It was after the introduction of the Whitehackle blood that Tom Murphy became interested and the Long Island stable was formed. From World War I until 1942 I promoted tournaments in New Jersey, starting at the Old Deaf and Dum Club at Bill Raes at Morgan station when Frank Deizer of Mason Pyle fame was President and George Beattie, V.P. until gas rationing stopped us in 1942. Hatch, Leiper, George Pogmore, Al Jones, Harold Clesham, John Gildersleeve, Hendrickson and Rekar, Ted Ireland, Chas Storey, Herb Ploch, Issy Sholk, Frank Donato, Pat and Mat Ryan, Illston, Deinzer, Bill Anderson, Beloff, Knight, Burnett, Nee Shanahan, Haussman, Kromelbine, among others, fought ay my Eastern Breeders Pit where Henry Mondin one of the fairest referees called the shots.
    Many of the entrants of the big pits still in operation got their start in the “Club” that operated every Friday night, and the tournaments every 2nd. Saturday night held there from Jan. 1 to July 4. In all those years only one raid and that at a different location, marred the record and that was directed at a “crap game” on a supposedly off night.
    I’m proud of the record I made in refining the game and furnishing honest refereeing for the sport. For many years Issy Sholk was my partner in the promoting and later giuded the destinies of the Anthracite Club of PA.
    At 80, I’m still in good health, and my Morgans are still winning their share in the hands of customers I placed them with.

    Gilmore Hatch

    By BluffCreek
    Lun Gilmore was a cocker and a good friens of ben ford,they fought birds with and agianst each other for over 60 years..lun gilmore accired his birds direct from sanford hatch and mike kearny …when mike crossed the kearny brown reds on the hatch birds they were awsome as any ever bred til this day…sanford wanted to breed em back to the yellow legged side but mike insisted on breedin them one more time to the brown red side and produced them to fight.fight they did and won some derbies against everyone at that time,he wanted to breed a cock of his fathers breeding which was the kerany whitehackle to the sanford ,kerany,kerany breedings- from this breeding he had 17 black birds with white specs in them and over 40 brownred lookin birds,,he then crossed these back on the brown reds-having the kearny white hackle in them and hatch blood they came all dark fowl with green leggs-mike give lun glimore 6 hens and one dark red cock to breed over them=this was the origination of the gilmore hatch fowl -and the ben ford fowl-these birds was given and sold to gilmore from mr hatch and mike kearny…it did kearny mike s fathers blood -mike kearny sr white hackle blood in them and still till this day they will come spangle or dark …!the next breeding that was the brown red and kearny out and out became the 42 hatch that jd perry dominated with-same fowl from same people except did not have the kearny white hackle in them…but mostly yellow leg ,and the black leggs made em all come od green legged…….believe it or not…..i knew collonel givens for over 40 years and he got his from lun gilmore in the early 40s and also got some of mike kearny jrs white hackles that was dark red and spangled…..and fought the kearny white hackle crosses at sunset and all over north alabama…..collenol givens and jimmy east were the handlers for john ovilan fowler from huntsville ala.when john fowler died jimmy kept has hatch birds and collenol givens kept the white hackles… the gilmores are 1/4 kearny whirte hackle-1/4 hatch- 1/2 brown red bred back to the 1/2 hatch 1/2 brown red and kept that way until he passed on- – – – still til this day all gilmores will throw a spangle every other year or so….depends on how there bred and where ya got them- – – so there is your facts- believe it or not- – – but if ya didnt get em from gilmore there yours MR KELSO* MADIGAN*LAW*KEARNY*MORGAN* O ‘CONNOR….there your birds- heres ya sign…….!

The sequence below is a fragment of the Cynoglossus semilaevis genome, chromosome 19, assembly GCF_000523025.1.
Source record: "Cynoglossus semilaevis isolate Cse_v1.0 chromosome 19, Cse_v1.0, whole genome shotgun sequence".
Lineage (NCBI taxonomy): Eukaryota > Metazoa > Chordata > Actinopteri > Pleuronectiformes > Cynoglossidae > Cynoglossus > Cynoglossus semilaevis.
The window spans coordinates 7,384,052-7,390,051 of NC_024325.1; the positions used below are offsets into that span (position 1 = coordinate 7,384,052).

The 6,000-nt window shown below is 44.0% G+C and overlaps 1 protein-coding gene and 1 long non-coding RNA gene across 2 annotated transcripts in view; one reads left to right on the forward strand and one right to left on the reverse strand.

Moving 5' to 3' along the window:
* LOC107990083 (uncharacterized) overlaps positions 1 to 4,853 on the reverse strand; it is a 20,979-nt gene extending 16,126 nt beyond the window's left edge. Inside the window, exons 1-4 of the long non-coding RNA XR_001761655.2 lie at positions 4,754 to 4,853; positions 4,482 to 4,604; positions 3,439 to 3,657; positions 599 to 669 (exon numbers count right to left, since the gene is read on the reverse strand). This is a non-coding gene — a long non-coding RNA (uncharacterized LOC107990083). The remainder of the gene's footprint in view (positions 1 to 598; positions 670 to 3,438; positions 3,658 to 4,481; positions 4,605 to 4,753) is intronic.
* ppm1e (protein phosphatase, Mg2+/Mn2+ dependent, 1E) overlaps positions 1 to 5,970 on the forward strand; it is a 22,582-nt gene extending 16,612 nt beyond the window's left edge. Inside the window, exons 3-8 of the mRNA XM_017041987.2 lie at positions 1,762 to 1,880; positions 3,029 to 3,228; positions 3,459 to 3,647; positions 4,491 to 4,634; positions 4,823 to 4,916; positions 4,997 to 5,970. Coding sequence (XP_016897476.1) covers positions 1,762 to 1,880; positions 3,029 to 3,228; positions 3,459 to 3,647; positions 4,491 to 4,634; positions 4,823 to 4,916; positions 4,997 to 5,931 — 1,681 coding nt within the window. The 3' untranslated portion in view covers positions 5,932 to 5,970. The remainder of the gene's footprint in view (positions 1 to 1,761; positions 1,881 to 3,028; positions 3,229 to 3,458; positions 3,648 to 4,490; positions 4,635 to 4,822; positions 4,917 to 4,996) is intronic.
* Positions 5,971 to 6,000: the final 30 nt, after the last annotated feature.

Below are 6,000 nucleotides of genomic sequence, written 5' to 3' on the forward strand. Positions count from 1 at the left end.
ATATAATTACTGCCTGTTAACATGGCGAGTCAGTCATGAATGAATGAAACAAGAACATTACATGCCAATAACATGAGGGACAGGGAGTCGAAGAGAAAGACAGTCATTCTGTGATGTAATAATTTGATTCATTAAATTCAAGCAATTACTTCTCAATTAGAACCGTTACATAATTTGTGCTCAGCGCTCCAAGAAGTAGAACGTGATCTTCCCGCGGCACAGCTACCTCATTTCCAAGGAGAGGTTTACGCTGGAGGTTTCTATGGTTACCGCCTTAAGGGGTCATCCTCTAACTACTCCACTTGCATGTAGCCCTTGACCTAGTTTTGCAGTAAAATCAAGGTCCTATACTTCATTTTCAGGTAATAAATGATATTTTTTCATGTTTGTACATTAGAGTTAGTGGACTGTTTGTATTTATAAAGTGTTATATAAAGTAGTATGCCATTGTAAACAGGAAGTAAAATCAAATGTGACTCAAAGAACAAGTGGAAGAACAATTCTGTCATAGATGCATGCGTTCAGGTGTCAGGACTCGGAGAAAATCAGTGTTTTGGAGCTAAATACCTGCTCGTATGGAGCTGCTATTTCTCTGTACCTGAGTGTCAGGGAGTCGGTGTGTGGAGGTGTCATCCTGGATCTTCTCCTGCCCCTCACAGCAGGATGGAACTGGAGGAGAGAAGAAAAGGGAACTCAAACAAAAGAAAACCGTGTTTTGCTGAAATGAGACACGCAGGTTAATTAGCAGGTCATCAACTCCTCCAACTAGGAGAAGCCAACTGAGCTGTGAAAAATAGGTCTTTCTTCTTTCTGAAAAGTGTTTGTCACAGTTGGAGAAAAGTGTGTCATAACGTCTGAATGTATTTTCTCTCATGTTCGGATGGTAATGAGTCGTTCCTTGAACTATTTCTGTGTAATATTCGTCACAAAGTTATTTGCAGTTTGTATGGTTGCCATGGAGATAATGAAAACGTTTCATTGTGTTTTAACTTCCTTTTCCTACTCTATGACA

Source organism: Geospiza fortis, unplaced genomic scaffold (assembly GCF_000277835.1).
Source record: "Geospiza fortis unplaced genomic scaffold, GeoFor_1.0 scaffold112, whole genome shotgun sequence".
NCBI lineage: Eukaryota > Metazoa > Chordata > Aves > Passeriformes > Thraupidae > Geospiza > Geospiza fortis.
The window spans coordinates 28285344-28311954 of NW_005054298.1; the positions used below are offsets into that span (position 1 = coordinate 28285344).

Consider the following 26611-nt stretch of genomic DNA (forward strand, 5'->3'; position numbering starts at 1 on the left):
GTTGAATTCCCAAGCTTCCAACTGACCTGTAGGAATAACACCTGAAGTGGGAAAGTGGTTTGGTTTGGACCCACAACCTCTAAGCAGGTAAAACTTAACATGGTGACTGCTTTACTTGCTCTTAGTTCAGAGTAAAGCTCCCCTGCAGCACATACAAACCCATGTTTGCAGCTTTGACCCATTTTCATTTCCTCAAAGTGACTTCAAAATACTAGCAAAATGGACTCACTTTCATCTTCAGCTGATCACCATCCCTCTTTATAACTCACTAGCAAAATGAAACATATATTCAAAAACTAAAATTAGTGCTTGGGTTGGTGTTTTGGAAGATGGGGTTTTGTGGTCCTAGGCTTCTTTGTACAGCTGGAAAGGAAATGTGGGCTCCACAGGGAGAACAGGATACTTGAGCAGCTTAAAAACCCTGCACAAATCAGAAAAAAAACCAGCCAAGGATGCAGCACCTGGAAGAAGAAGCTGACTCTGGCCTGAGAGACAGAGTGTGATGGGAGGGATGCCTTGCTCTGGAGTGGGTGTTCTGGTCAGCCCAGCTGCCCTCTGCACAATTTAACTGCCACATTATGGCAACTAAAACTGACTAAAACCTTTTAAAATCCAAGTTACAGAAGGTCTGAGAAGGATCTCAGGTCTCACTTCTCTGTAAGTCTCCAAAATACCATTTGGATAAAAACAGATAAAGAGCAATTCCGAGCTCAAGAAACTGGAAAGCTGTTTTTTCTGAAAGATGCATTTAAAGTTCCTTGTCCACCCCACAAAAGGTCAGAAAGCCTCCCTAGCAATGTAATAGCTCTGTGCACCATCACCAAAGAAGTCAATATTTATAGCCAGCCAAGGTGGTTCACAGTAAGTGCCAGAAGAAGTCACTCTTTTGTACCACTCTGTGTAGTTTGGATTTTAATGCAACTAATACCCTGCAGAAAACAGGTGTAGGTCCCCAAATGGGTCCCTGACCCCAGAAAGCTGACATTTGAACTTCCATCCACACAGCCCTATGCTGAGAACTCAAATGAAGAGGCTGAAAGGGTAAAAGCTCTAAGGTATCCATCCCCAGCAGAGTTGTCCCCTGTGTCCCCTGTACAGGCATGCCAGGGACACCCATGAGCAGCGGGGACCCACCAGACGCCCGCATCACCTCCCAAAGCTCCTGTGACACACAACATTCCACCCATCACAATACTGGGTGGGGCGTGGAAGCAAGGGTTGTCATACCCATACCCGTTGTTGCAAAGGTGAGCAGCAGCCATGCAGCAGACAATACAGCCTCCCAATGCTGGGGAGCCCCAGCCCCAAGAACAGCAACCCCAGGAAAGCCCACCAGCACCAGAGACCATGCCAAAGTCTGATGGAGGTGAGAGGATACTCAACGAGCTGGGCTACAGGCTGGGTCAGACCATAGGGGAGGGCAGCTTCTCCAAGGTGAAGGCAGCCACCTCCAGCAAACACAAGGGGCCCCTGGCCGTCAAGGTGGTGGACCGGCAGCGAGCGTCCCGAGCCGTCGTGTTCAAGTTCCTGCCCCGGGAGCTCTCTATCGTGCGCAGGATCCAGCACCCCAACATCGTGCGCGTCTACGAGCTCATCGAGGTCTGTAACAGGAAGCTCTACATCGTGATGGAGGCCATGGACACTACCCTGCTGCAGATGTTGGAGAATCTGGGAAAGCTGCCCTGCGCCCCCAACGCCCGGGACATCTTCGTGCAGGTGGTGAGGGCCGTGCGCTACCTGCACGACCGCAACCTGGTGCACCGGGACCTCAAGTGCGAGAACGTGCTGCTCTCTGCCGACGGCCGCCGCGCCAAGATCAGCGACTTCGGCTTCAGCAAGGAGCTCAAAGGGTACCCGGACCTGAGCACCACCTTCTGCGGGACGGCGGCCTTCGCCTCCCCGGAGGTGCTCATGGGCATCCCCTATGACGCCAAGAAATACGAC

before i forget…the mike kearny brown reds and the sanford duryeas crossed were very good fowl and after they bred em back makin the 42s the breeding back to the p combed hatch side was the ones they gave Ted McClain, and Thodore Mc Lean two seperate men…and the ones that were 3/4 hatch-duryeas and 1/4 kearny were the left nose hatch of the late Sweater Mc Guiness….Marvin anderson was in ww! with sanford hatch and become friensds in 1910 were they fought in north alabama in long heel mains which was all new to the short heelers….marvin s father had the Kelcy patts from ireland and sanford hatch fell in love with the long heel roosters….sanford gave birds to marvin untill his death,and marvin gave the patties to sanford upon any request of these men….and they whipped all round head fowl those days. which was dominating the early years….judge lacy was makin a statement at this time and was winning more than average in alabama and at the agusta tounaments…..the Kelcy Pattswere brought from ireland by marvins grandfather well before the civil war……no one knew there originality…. strait combed,lemon hackled,bigg thighs and wide backs and spangles came dark red with lemon around the bottom of the shaw…….the photographs are all black n white…..marvin lost them over the years do to hawks and eagles in the mountain areas of north east alabama….he owned the ranburne pit which was shut down in 73 due to his health………..